A curative petition was filed in the Supreme Court against its Ayodhya judgment which cleared the way to construct a Ram temple in the city. Supreme Court dismisses Delhi gang-rape convict’s curative petition against death row.
What is Curative Petition?
- A curative petition may be filed after a review plea against the final conviction is dismissed.
- It is meant to ensure there is no miscarriage of justice, and to prevent abuse of process.
- A curative petition is usually decided by judges in the chamber unless a specific request for an open-court hearing is allowed.
Origin of Curative Petition-
- The concept of the curative petition was evolved by the Supreme Court in the Rupa Ashok Hurra Vs. Ashok Hurra and Anr. Case (2002). The question was whether an aggrieved person is entitled to any relief against the final judgment/order of the Supreme Court, after the dismissal of a review petition.
- The judgment held that technical difficulties and apprehensions over the reopening of cases had to give way to a final forum for removing errors in a judgment where the administration of justice may be affected.
What the Constitution says?
- There is no explicit mention of Curative Petition in the Constitution of India.
- Article 137 provides for the review power of SC over its own judgments.
- SC has clarified that the Court’s curative power derives from Article 142 of the Constitution, which grants the Court the power to do justice.
What SC says about Curative Petition?
- The court ruled that a curative petition can be entertained if the petitioner establishes there was a violation of the principles of natural justice, and that he was not heard by the court before passing an order.
- It will also be admitted where a judge failed to disclose facts that raise the apprehension of bias.
- The SC has held that curative petitions must be rare rather than regular, and be entertained with circumspection.
- The petition must be accompanied by certification by a senior advocate, pointing out substantial grounds for entertaining it.
- Adding to the specialty, a curative petition is not governed by the provisions of the Limitations Act but the court made it clear that it needs to be filed within a reasonable time.
Mercy Petition Vs. Curative Petition Vs. Review Petition-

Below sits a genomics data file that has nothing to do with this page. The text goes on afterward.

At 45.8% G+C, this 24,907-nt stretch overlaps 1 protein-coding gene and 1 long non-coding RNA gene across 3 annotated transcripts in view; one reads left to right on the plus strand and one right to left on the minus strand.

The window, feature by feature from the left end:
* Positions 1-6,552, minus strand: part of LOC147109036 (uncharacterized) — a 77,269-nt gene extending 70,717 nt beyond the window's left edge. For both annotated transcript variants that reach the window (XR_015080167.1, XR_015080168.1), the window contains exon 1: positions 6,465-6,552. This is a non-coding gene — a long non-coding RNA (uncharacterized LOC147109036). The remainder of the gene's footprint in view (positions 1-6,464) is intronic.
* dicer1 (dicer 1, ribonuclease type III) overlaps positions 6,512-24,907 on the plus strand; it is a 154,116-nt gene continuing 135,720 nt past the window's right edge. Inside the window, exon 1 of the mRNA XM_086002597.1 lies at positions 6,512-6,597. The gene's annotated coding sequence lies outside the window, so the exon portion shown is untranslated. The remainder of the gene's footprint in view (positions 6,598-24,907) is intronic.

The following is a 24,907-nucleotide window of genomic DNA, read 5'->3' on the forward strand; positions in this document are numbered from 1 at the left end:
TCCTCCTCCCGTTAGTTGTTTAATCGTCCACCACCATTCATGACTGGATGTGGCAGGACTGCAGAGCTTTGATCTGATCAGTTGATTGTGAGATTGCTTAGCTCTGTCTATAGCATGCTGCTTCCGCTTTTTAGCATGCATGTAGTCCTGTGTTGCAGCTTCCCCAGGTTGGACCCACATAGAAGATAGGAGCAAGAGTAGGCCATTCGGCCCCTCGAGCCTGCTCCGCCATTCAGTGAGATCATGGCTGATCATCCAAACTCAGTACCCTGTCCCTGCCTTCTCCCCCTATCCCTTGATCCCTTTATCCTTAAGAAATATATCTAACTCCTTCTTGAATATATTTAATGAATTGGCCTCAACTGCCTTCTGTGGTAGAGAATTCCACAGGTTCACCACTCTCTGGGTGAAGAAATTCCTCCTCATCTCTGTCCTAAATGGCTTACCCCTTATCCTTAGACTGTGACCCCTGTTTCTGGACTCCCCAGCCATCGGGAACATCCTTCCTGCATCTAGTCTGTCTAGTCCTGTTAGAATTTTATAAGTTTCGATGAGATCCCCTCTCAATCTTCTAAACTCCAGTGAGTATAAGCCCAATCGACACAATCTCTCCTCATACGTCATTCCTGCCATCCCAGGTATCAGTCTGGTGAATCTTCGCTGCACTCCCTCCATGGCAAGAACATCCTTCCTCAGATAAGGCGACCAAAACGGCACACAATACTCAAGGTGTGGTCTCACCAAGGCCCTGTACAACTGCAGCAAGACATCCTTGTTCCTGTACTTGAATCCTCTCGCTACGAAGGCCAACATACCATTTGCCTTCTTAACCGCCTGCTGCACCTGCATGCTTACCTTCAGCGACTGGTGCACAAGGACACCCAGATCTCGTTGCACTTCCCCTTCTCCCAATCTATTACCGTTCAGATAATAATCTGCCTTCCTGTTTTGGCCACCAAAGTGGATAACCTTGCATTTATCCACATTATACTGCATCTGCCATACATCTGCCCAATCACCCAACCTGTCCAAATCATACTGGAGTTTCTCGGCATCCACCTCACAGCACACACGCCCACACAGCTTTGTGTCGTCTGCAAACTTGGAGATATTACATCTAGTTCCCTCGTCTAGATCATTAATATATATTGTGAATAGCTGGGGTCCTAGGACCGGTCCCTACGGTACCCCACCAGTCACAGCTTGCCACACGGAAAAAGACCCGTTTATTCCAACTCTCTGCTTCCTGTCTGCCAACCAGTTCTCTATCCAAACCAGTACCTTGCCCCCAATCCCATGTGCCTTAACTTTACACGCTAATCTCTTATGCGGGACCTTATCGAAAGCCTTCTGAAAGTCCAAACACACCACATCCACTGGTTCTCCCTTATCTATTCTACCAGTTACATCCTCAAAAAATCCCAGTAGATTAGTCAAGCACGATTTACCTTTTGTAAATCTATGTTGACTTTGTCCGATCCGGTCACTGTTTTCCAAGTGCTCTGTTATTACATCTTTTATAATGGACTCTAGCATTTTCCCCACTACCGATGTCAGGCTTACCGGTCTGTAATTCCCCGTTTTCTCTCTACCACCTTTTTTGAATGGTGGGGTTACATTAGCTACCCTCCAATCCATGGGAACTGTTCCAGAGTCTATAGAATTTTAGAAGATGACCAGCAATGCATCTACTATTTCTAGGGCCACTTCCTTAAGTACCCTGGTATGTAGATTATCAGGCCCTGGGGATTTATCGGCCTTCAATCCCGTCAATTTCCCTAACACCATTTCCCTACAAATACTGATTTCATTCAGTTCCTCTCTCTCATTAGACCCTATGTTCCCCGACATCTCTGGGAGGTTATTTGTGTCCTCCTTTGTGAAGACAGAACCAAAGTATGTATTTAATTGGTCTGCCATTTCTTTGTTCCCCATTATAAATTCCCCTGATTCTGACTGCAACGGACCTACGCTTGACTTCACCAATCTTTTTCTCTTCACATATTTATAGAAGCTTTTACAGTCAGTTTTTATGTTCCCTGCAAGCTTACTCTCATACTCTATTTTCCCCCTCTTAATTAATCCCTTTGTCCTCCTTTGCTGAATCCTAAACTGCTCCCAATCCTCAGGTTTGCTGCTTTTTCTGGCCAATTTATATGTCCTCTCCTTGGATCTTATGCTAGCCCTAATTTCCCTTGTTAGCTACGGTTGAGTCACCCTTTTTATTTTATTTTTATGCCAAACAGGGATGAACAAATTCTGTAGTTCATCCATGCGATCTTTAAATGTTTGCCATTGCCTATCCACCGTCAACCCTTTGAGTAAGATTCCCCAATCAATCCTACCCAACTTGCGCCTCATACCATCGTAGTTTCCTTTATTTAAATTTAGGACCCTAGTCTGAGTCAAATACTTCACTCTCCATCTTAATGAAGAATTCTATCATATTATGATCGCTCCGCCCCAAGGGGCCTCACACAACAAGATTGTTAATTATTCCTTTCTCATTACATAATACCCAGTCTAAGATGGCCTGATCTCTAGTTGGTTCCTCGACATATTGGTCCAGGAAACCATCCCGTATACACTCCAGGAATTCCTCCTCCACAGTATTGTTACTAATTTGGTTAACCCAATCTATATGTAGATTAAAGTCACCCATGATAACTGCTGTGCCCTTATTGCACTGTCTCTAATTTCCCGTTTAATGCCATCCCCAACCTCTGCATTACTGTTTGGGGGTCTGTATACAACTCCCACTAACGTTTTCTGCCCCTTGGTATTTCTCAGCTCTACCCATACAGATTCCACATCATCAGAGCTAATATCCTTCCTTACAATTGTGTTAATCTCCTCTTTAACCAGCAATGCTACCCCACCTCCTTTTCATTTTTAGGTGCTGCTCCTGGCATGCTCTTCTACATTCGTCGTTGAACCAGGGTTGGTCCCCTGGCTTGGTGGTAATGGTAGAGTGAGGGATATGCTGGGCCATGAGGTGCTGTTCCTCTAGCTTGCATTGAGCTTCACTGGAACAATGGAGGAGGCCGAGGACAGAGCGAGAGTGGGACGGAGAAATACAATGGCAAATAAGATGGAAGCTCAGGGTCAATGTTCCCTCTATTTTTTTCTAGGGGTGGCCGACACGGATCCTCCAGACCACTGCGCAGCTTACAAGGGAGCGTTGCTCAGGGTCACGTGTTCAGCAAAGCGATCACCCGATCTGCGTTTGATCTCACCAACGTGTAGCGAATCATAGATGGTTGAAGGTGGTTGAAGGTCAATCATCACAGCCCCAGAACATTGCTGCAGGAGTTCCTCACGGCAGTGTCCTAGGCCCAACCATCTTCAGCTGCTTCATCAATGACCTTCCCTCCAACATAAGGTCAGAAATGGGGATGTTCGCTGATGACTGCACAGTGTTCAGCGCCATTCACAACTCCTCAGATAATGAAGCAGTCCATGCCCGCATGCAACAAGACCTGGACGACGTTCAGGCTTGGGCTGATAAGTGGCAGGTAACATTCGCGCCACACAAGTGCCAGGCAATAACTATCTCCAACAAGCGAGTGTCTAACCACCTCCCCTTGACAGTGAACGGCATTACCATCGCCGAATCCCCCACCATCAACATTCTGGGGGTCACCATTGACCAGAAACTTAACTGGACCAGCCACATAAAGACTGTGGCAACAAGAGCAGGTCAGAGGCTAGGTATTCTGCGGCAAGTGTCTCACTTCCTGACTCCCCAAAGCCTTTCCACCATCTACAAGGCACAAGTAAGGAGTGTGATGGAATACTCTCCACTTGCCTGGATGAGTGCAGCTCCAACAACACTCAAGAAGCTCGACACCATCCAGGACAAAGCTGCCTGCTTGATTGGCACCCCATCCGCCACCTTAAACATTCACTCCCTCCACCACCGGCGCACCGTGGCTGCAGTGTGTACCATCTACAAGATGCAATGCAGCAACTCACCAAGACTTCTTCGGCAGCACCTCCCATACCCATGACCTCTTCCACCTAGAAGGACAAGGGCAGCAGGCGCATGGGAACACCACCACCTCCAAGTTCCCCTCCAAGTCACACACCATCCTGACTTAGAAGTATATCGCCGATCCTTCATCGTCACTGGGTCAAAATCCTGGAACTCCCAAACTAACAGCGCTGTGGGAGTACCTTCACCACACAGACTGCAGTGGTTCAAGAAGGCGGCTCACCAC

- In India, a binding decision of the Supreme Court/High Court can be reviewed in a review petition. A review petition can be filed by the parties aggrieved by the decisions of the Supreme Court.
- As per Article 137 of the Constitution of India and the rules made under Article 145, the Supreme Court of India has the power to review its judgment pronounced by it.
- A criminal review petition can be filed only on the ground of error apparent on the face of the record.
- Through Curative Petition, an aggrieved person is entitled to any relief against the final order/judgment of the Supreme Court after the dismissal of the review petition.
- In the context of the Indian Judicial System, Mercy Petition is the last resort.
- When a person has lost all the remedies available to him/her under all the prevailing laws as well as under the Constitutional remedies, he may file a mercy petition before the President of India under Article 72 of the Constitution or the Governor of the state under Article 161 of the Constitution.
- Then the petition of his will be treated on mercy not on the legality of the case.
- Review petition rejected.
- New evidence/ arguments found which were not presented earlier before the court.
- Allegation of biasness from the judge’s side.
- Certified by the senior-most lawyer.
- Circulated to the three senior-most judges and the judges who delivered the impugned judgment and accepted by them.
Rejection of Curative Petition-
- In the event of the Bench holding at any stage that the petition is without any merit, it may impose a penalty on the petitioner.
- When no new evidence found, it can be rejected.
- No finding of biasness.
- SC has held that grounds like pending of divorce petition, age, socio-economic conditions, etc. can’t be the grounds to accept the Petition.
The Supreme Court used, in Rupa Ashok Hurra Vs. Ashok Hurra case, the Latin maxim “actus curiae neminem gravabit” indicating that the court is under an obligation to undo a wrong done to a party by the act of court itself.
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